Incubation with the two concentrations of H2O2 increased alkaline Comet parameters, in both fresh and cryopreserved sperm (Table 1A,C). Following the additional lysis step of fresh sperm with proteinase K, these increases were statistically significant for the highest H2O2 concentration in OTM and for the two H2O2 concentrations in TD (P < 0.05). When cryopreserved samples were used, statistical increments of the alkaline Comet were observed at the highest H2O2 concentration (0.1%) for TD (P < 0.05).

Treatments with DNAse I increased neutral Comet parameters in both fresh and cryopreserved sperm, and those of the alkaline Comet in fresh samples (Table 1).

The Additional Lysis Step Leads to Higher Chromatin Decondensation

Further incubation with proteinase K for 30 min and 180 min led to more decondensed chromatin; this was clearly observed in sperm with non-fragmented DNA following the neutral Comet assay (Figure 1, control sperm). Moreover, fragmented comets depicted a higher percentage of DNA released from the sperm nucleus. The higher amount of DNA resulting from this complete decondensation was visualized in the Comet tail after electrophoresis (Figure 1, DNAse I treatments).

FIGURE 1
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Figure 1. Representative images of the neutral Comet after incubation with the additional lysis solution containing proteinase K (columns) for different times and after treating samples with H2O2 and DNAse I (rows). Scale bar: 5 μm.

Non-treated alkaline comets always depicted a Comet tail, since alkaline-labile regions are known to break up when alkaline DNA unwinding is performed (Ribas-Maynou et al., 2012a; Cortés-Gutiérrez et al., 2014). Comparison of different incubation times in the lysis solution containing proteinase K indicated that longer treatment led to a significant increase in both OTM and TD (P < 0.05, Figure 2 and Table 1).

FIGURE 2
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Figure 2. Representative images of the alkaline Comet after incubation with the additional lysis solution containing proteinase K (columns) for different times and after treating samples with H2O2 and DNAse I (rows). Scale bar: 5 μm.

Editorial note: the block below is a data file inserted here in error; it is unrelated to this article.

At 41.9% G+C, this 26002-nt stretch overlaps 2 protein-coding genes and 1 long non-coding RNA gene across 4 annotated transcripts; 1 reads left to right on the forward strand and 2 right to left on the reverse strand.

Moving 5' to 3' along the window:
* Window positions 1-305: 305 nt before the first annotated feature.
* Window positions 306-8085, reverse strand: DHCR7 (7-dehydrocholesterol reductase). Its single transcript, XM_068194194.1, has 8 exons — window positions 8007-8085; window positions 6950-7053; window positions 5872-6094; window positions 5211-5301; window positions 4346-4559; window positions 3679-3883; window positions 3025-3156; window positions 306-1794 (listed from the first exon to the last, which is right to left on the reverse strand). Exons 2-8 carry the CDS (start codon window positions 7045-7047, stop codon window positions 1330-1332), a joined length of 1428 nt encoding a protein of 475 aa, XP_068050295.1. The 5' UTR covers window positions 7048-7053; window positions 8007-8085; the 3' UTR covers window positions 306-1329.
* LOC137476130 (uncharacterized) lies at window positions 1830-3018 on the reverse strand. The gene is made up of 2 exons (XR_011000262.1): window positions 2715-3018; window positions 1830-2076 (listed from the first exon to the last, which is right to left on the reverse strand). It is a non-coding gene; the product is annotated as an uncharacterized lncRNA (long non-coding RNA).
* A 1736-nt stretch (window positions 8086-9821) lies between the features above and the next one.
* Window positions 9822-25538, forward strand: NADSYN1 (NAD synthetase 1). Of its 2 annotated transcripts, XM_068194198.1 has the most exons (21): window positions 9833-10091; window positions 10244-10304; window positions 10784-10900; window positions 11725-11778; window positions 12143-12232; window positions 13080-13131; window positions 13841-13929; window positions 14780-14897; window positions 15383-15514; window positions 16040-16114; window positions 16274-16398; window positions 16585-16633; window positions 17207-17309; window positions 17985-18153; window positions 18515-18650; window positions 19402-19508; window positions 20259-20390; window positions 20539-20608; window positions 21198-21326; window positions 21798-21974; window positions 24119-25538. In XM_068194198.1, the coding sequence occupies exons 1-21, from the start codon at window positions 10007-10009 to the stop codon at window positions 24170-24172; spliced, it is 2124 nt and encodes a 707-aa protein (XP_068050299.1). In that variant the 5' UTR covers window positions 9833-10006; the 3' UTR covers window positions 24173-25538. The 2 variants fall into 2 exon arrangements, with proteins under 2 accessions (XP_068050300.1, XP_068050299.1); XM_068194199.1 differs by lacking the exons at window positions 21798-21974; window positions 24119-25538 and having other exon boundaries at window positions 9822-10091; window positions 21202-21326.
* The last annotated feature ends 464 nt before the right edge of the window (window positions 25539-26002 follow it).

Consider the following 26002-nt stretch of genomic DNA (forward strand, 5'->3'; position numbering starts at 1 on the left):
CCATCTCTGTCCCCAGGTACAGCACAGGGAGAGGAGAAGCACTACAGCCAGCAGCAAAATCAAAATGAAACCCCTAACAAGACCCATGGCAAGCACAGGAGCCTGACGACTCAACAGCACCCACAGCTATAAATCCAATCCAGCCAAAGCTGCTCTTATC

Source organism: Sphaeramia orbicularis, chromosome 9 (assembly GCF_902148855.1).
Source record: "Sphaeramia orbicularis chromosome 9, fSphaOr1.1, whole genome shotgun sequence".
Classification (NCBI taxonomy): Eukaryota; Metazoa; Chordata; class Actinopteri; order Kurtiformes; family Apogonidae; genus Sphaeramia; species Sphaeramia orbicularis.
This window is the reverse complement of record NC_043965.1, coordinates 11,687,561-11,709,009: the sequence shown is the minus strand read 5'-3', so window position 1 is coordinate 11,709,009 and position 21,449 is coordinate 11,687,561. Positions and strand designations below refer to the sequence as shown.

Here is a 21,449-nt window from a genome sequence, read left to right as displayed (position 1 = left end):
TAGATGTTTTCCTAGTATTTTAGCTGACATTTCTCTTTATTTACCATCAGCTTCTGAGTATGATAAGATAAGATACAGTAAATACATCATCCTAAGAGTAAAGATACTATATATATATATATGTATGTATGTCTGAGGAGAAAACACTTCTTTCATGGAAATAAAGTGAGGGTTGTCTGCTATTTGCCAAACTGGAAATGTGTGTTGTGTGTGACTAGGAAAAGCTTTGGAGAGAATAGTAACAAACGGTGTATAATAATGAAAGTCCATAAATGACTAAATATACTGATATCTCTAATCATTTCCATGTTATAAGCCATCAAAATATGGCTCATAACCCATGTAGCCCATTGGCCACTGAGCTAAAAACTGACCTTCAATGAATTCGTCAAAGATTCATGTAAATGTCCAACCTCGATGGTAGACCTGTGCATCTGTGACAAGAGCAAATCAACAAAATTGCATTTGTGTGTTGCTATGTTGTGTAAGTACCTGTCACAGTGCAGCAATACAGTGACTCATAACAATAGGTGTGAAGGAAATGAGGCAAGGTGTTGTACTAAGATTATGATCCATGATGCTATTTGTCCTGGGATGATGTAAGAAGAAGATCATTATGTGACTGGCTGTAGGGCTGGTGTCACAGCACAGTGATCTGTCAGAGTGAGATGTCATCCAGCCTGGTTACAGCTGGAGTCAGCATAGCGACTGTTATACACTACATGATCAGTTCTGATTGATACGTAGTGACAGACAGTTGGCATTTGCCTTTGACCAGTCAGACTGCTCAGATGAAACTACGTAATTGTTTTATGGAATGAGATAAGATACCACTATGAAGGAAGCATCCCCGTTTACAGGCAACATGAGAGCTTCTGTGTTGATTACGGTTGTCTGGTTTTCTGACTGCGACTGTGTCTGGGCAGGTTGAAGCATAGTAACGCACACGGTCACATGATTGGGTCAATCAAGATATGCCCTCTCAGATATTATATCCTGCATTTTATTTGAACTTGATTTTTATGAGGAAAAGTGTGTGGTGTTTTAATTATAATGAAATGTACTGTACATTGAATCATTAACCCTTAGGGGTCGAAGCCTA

Higher Chromatin Decondensation Leads to Higher Sensitivity in the Detection of DNA Breaks

To test whether the additional lysis step containing proteinase K resulted in higher sensitivity for the detection of DNA breaks following neutral and alkaline Comet assays, we compared OTM and TD after different incubation times (Figure 3 and Table 1). The additional lysis step including proteinase K (180 min) led to an increase of both OTM and TD in control samples analyzed with the alkaline Comet (P < 0.05), but not in samples analyzed with the neutral variant (P > 0.05).

FIGURE 3
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Figure 3. Comet olive tail moment (OTM) showing the amount of DNA breaks detected in sperm after different proteinase K treatments. Panel (A) shows OTM for alkaline Comet in fresh samples. Panel (B) depicts OTM for neutral Comet in fresh samples. Panel (C) shows OTM for alkaline Comet in cryopreserved samples. Panel (D) depicts OTM for neutral Comet in cryopreserved samples. (*) Statistical differences compared to the similar treatment in 0 min of proteinase K (P < 0.05). (¶) Statistical differences compared to the similar treatment in 30 min of proteinase K (P < 0.05). (a) Statistical differences compared to the control of the same proteinase K treatment (P < 0.05).

Regarding the alkaline Comet, incubation with the additional lysis step led to an increase in the amount of DNA breaks, depicted as higher OTM and TD, when treatments with H2O2 or DNAse I were performed. For fresh samples, these differences were statistically significant in OTM and TD for all H2O2 and DNAse I incubations, when 0 min and 180 min of incubation were compared (P < 0.05, Figure 3A and Table 1). As far as cryopreserved samples are concerned, statistical differences in OTM were found in incubations with the two concentrations of DNAse I comparing 180 min of lysis with 0 or 30 min (P < 0.05, Figure 3C and Table 1). TD showed differences between different proteinase K treatments for both H2O2 (0.1%) and DNAse I (1 IU and 4 IU) treatments (P < 0.05, Table 1).

The neutral Comet showed an increase of OTM in DNAse I–treated samples, this variable being significantly different when incubation for 180 min was compared with 0 min and 30 min, in cryopreserved sperm treated with either 1 IU or 4 IU DNAse (P < 0.05; Figures 1, 3D). This increase was also observed in TD after treating samples with 4 IU DNAse I (Table 1; P < 0.05).

Olive Tail Moment Is More Suitable Than TD to Identify Sperm With Fragmented and Non-fragmented DNA